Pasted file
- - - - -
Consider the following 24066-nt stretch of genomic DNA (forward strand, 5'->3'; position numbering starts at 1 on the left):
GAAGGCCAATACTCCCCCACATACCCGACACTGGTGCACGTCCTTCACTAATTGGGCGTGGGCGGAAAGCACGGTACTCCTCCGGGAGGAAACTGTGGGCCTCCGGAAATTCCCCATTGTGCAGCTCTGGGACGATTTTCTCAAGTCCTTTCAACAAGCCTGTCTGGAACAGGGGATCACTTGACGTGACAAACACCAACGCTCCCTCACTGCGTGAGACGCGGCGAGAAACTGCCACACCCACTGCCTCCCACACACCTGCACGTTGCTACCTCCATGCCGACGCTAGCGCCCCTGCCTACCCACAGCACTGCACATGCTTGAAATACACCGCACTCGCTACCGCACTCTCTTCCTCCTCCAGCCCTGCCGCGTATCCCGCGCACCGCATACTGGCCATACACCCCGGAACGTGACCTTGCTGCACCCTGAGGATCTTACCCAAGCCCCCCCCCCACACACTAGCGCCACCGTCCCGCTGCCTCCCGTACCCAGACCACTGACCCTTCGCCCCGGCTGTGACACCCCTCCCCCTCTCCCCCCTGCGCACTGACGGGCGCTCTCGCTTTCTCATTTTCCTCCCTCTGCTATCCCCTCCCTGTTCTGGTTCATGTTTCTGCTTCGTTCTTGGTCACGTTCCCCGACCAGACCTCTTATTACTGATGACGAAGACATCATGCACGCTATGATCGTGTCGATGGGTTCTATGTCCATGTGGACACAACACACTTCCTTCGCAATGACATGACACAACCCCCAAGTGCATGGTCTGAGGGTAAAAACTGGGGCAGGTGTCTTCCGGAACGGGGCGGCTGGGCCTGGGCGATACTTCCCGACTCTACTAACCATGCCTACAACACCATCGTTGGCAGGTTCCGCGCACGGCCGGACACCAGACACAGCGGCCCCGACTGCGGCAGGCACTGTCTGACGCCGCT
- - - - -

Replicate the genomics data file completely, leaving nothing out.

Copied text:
Consider the following 24066-nt stretch of genomic DNA (forward strand, 5'->3'; position numbering starts at 1 on the left):
GAAGGCCAATACTCCCCCACATACCCGACACTGGTGCACGTCCTTCACTAATTGGGCGTGGGCGGAAAGCACGGTACTCCTCCGGGAGGAAACTGTGGGCCTCCGGAAATTCCCCATTGTGCAGCTCTGGGACGATTTTCTCAAGTCCTTTCAACAAGCCTGTCTGGAACAGGGGATCACTTGACGTGACAAACACCAACGCTCCCTCACTGCGTGAGACGCGGCGAGAAACTGCCACACCCACTGCCTCCCACACACCTGCACGTTGCTACCTCCATGCCGACGCTAGCGCCCCTGCCTACCCACAGCACTGCACATGCTTGAAATACACCGCACTCGCTACCGCACTCTCTTCCTCCTCCAGCCCTGCCGCGTATCCCGCGCACCGCATACTGGCCATACACCCCGGAACGTGACCTTGCTGCACCCTGAGGATCTTACCCAAGCCCCCCCCCCACACACTAGCGCCACCGTCCCGCTGCCTCCCGTACCCAGACCACTGACCCTTCGCCCCGGCTGTGACACCCCTCCCCCTCTCCCCCCTGCGCACTGACGGGCGCTCTCGCTTTCTCATTTTCCTCCCTCTGCTATCCCCTCCCTGTTCTGGTTCATGTTTCTGCTTCGTTCTTGGTCACGTTCCCCGACCAGACCTCTTATTACTGATGACGAAGACATCATGCACGCTATGATCGTGTCGATGGGTTCTATGTCCATGTGGACACAACACACTTCCTTCGCAATGACATGACACAACCCCCAAGTGCATGGTCTGAGGGTAAAAACTGGGGCAGGTGTCTTCCGGAACGGGGCGGCTGGGCCTGGGCGATACTTCCCGACTCTACTAACCATGCCTACAACACCATCGTTGGCAGGTTCCGCGCACGGCCGGACACCAGACACAGCGGCCCCGACTGCGGCAGGCACTGTCTGACGCCGCT